The quality of service in Indian banks has deteriorated badly since June 2006. Or customers have suddenly become more discerning.
According to banking regulator the Reserve Bank of India, or RBI, the number of customer complaints increased by over 500% to 34,499 in the 12 months between July 2006 and June 2007. In the previous 12 months, the number of complaints was 5,772.
None of the big banks has been spared: there were 8,597 complaints against the country’s largest bank, the state-owned State Bank of India Ltd; 5,048 complaints against the largest private sector bank ICICI Bank Ltd; and 1,182 complaints against Citibank. The complaints were received by RBI.
H.N. Sinor, CEO of Indian Banks’ Association, an industry body, attributes the rise in customer complaints to rising business volume. “Banks’ retail portfolio has gone up to Rs5 trillion and there are 50 million customers. There cannot be 100% customer satisfaction with such a huge volume of transaction,” he says.
The banks themselves blame customers, and not the poor quality of service, for the increase in the number of complaints. “People now complain at the drop of a hat,” says an SBI official, who does not wish to be identified. According to him, most complaints relate to credit card usage. He adds that in the case of some products such as education loans, those who do not even qualify for a loan complain directly to the finance ministry.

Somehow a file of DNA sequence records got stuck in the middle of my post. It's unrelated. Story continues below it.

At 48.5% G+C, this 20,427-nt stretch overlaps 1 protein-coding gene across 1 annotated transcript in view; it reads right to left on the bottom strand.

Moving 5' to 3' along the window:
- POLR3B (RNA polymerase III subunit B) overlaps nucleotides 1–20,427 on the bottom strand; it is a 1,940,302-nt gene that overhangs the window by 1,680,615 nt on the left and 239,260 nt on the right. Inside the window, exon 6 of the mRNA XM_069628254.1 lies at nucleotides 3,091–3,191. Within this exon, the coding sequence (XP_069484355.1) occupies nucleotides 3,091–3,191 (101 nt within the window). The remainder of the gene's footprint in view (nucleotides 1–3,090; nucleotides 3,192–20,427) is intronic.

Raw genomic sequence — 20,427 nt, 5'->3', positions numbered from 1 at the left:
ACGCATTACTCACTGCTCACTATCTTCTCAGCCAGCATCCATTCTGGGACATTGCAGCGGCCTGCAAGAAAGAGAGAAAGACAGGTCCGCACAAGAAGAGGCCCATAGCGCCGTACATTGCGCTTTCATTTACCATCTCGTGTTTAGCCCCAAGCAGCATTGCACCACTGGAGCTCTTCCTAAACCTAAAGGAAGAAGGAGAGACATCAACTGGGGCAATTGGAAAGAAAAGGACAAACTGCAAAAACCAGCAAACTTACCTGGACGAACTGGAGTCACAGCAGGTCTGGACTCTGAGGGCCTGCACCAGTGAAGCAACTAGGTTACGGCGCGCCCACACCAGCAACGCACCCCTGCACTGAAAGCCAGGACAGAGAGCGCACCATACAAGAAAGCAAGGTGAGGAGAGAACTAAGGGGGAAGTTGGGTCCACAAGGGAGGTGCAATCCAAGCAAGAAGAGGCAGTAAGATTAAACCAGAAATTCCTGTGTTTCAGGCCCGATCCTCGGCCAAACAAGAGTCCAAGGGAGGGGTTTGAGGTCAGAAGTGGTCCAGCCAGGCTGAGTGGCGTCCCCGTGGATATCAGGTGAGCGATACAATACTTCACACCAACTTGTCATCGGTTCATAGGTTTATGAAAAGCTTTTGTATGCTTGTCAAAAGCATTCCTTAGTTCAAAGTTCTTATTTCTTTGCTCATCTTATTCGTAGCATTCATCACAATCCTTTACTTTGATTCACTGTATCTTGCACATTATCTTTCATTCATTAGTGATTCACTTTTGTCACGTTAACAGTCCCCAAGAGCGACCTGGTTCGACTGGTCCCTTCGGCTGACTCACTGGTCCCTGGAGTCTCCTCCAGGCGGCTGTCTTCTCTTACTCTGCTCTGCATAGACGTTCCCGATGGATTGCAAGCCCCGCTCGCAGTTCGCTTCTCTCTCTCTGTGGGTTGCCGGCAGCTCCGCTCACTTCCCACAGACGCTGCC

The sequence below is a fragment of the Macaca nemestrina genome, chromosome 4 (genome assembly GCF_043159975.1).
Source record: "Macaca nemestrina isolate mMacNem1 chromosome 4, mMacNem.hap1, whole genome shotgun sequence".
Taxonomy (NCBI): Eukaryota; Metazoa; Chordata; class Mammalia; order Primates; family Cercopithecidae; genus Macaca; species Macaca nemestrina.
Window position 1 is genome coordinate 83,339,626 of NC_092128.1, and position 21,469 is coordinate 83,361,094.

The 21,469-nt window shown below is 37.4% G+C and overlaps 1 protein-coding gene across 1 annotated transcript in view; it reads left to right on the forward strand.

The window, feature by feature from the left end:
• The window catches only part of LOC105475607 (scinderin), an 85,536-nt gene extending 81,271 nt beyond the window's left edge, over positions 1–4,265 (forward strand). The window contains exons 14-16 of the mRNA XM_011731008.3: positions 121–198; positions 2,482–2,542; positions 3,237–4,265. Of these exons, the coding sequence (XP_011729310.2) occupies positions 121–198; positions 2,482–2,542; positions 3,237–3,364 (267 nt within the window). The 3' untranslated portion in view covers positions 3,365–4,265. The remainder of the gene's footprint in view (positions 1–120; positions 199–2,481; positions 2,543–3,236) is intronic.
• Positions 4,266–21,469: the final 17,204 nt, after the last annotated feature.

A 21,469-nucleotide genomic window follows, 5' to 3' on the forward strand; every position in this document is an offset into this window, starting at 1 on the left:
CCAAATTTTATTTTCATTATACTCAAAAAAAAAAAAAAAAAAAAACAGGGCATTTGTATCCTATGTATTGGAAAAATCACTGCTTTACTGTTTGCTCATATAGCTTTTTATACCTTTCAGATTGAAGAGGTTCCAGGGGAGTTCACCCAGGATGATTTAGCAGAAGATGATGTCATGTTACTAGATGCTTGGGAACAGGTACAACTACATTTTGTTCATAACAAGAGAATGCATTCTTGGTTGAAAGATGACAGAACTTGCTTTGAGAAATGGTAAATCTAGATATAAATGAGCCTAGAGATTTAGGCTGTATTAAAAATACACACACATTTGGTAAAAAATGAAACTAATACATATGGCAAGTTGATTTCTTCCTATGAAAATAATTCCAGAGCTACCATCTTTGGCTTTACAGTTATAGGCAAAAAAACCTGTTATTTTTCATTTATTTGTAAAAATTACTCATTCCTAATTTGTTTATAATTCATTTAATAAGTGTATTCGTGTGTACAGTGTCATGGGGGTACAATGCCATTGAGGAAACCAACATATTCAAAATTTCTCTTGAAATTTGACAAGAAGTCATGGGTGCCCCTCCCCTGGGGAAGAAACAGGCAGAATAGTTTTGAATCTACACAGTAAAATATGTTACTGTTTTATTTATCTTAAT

However, the official admits that there could be some slip-ups on the part of the bank. SBI is in the process of implementing a new technology platform and there could be “some gaps that lead to complaints,” he concedes.
Among private banks, ICICI Bank has the maximum number of complaints related to credit cards. The bank has issued 9.5 million cards which record more than 219.75 million transactions a year. “There are 0.19 complaints per thousand customers. Even these pertain to sticky issues such as disputes between the merchant and the customer regarding services or products that they are dissatisfied with; or (they) are contesting the transaction itself,” says Sachin Khandelwal, head, cards division, ICICI Bank. “Most complaints relate to charge-backs where a customer is not willing to wait for 45 days to 60 days for completion of investigations of a disputed transaction,” he adds.
The numbers in RBI’s report contrast sharply with the results of a recent study by consulting firm McKinsey & Co., which says Indian customers (of banks and financial institutions) are the most satisfied in Asia. “The average Indian customer is most satisfied with services offered by financial institutions across Asia. This could partly be attributed to their limited experience of superior customer services,” adds the McKinsey survey.
Public sector banks have seen the most increase in complaints, according to RBI. The number of complaints against them increased 537%. New private banks (which started operating in the mid-1990s) follow with a 525% increase, and foreign banks, 332%.
The maximum number of complaints against public sector and old private banks have to do with deposit accounts and in the case of new private banks and foreign banks, it has to do with credit cards. By location, Mumbai has seen the most complaints (5,525), followed by Delhi (5,481), Kanpur (4,321), Guwahati (1,170) and Bhubaneswar (689).